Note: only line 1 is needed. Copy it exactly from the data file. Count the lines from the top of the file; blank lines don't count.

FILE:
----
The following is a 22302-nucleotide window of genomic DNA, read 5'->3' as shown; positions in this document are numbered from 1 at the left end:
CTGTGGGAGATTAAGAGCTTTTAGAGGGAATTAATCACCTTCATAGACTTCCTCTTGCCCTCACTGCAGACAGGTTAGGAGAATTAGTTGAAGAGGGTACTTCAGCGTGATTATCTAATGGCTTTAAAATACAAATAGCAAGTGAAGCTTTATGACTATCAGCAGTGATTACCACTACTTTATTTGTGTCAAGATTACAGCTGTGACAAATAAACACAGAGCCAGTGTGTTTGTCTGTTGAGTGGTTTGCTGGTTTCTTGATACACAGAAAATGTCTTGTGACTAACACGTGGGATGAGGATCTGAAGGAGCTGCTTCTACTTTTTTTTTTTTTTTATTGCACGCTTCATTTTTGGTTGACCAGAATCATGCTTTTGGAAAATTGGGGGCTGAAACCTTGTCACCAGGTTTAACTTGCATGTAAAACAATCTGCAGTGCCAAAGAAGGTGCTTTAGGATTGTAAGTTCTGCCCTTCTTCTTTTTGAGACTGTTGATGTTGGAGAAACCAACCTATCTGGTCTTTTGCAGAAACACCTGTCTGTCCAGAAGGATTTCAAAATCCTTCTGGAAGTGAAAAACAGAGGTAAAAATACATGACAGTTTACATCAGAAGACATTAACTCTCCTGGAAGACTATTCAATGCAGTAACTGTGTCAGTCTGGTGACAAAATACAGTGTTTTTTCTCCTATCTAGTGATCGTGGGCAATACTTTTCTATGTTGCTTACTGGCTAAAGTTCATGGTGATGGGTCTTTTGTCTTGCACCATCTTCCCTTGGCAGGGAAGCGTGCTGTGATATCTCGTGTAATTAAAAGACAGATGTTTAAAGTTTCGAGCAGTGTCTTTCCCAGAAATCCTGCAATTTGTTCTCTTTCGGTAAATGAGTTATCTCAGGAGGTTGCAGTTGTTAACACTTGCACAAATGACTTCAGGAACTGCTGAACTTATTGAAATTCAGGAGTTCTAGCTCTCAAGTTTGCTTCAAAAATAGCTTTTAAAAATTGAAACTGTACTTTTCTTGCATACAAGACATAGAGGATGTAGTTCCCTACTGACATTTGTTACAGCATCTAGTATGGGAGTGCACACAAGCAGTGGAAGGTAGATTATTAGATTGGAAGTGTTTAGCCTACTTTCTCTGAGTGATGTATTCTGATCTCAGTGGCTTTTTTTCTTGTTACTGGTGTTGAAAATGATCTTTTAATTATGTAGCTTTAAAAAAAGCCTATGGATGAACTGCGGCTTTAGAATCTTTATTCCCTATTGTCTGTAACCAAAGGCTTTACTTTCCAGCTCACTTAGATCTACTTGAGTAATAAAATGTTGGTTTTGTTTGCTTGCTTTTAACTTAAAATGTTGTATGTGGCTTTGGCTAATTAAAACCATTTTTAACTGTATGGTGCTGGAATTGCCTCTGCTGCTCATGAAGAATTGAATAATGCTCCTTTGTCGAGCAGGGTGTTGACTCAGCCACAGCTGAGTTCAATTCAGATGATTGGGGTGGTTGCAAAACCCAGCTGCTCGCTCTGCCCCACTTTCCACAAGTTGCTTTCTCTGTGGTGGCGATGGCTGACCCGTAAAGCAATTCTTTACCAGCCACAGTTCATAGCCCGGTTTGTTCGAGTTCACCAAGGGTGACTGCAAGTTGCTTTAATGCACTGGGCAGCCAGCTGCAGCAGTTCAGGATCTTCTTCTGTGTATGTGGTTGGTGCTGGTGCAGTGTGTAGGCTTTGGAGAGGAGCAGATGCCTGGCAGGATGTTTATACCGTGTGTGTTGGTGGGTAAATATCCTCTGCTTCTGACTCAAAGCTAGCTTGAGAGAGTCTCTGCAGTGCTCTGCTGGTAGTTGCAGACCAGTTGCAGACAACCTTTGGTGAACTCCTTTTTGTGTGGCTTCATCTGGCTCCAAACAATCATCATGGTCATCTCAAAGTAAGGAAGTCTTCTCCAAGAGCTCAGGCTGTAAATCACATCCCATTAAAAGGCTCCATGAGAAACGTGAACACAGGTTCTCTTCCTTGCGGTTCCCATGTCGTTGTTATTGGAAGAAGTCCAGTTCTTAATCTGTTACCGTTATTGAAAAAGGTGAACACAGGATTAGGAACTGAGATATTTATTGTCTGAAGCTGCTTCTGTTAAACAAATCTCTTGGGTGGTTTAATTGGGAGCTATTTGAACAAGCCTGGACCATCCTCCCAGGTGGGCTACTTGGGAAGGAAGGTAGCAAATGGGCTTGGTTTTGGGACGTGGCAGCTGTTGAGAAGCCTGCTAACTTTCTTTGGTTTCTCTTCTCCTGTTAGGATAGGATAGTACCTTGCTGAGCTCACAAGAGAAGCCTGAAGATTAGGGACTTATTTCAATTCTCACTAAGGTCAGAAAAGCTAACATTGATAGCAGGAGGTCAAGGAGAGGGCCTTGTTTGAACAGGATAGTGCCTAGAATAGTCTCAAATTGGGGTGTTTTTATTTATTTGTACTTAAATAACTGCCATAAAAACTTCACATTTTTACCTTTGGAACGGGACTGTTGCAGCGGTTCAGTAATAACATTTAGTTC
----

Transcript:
The following is a 22302-nucleotide window of genomic DNA, read 5'->3' as shown; positions in this document are numbered from 1 at the left end: